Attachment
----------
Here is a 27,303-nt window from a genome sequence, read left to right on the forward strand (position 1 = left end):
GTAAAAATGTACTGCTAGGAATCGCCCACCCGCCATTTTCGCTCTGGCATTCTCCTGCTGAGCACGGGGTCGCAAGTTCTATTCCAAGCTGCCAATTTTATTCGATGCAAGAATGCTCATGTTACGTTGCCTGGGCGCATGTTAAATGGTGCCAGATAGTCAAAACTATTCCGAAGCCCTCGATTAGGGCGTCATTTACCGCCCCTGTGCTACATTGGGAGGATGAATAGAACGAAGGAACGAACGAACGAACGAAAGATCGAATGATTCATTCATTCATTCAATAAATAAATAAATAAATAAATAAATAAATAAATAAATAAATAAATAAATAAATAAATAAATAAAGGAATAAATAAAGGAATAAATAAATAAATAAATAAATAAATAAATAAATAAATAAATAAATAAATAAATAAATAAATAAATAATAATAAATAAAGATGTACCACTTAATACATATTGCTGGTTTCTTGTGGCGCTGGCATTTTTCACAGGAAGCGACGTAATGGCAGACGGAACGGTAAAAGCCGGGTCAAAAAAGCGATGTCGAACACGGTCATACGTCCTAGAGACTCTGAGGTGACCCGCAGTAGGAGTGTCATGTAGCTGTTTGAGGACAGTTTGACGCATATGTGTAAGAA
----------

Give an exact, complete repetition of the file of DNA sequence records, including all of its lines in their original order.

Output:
Here is a 27,303-nt window from a genome sequence, read left to right on the forward strand (position 1 = left end):
GTAAAAATGTACTGCTAGGAATCGCCCACCCGCCATTTTCGCTCTGGCATTCTCCTGCTGAGCACGGGGTCGCAAGTTCTATTCCAAGCTGCCAATTTTATTCGATGCAAGAATGCTCATGTTACGTTGCCTGGGCGCATGTTAAATGGTGCCAGATAGTCAAAACTATTCCGAAGCCCTCGATTAGGGCGTCATTTACCGCCCCTGTGCTACATTGGGAGGATGAATAGAACGAAGGAACGAACGAACGAACGAAAGATCGAATGATTCATTCATTCATTCAATAAATAAATAAATAAATAAATAAATAAATAAATAAATAAATAAATAAATAAATAAATAAATAAAGGAATAAATAAAGGAATAAATAAATAAATAAATAAATAAATAAATAAATAAATAAATAAATAAATAAATAAATAAATAAATAATAATAAATAAAGATGTACCACTTAATACATATTGCTGGTTTCTTGTGGCGCTGGCATTTTTCACAGGAAGCGACGTAATGGCAGACGGAACGGTAAAAGCCGGGTCAAAAAAGCGATGTCGAACACGGTCATACGTCCTAGAGACTCTGAGGTGACCCGCAGTAGGAGTGTCATGTAGCTGTTTGAGGACAGTTTGACGCATATGTGTAAGAA